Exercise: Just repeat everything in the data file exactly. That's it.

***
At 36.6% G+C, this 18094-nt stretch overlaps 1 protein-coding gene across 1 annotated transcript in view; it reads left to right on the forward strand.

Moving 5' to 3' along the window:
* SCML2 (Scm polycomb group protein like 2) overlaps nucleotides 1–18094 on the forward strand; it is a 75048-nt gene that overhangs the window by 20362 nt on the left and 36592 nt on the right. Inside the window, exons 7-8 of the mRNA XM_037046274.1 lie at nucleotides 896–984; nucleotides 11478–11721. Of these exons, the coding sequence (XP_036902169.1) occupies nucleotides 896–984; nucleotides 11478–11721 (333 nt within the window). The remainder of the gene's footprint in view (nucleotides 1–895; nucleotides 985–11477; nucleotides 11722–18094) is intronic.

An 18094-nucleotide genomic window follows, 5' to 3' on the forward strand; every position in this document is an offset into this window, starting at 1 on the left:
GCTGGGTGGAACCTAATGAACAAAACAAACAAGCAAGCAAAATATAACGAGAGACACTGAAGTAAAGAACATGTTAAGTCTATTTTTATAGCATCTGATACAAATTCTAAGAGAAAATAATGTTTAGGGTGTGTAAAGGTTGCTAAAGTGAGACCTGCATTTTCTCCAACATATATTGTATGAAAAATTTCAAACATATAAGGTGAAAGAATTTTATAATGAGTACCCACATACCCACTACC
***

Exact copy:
At 36.6% G+C, this 18094-nt stretch overlaps 1 protein-coding gene across 1 annotated transcript in view; it reads left to right on the forward strand.

Moving 5' to 3' along the window:
* SCML2 (Scm polycomb group protein like 2) overlaps nucleotides 1–18094 on the forward strand; it is a 75048-nt gene that overhangs the window by 20362 nt on the left and 36592 nt on the right. Inside the window, exons 7-8 of the mRNA XM_037046274.1 lie at nucleotides 896–984; nucleotides 11478–11721. Of these exons, the coding sequence (XP_036902169.1) occupies nucleotides 896–984; nucleotides 11478–11721 (333 nt within the window). The remainder of the gene's footprint in view (nucleotides 1–895; nucleotides 985–11477; nucleotides 11722–18094) is intronic.

An 18094-nucleotide genomic window follows, 5' to 3' on the forward strand; every position in this document is an offset into this window, starting at 1 on the left:
GCTGGGTGGAACCTAATGAACAAAACAAACAAGCAAGCAAAATATAACGAGAGACACTGAAGTAAAGAACATGTTAAGTCTATTTTTATAGCATCTGATACAAATTCTAAGAGAAAATAATGTTTAGGGTGTGTAAAGGTTGCTAAAGTGAGACCTGCATTTTCTCCAACATATATTGTATGAAAAATTTCAAACATATAAGGTGAAAGAATTTTATAATGAGTACCCACATACCCACTACC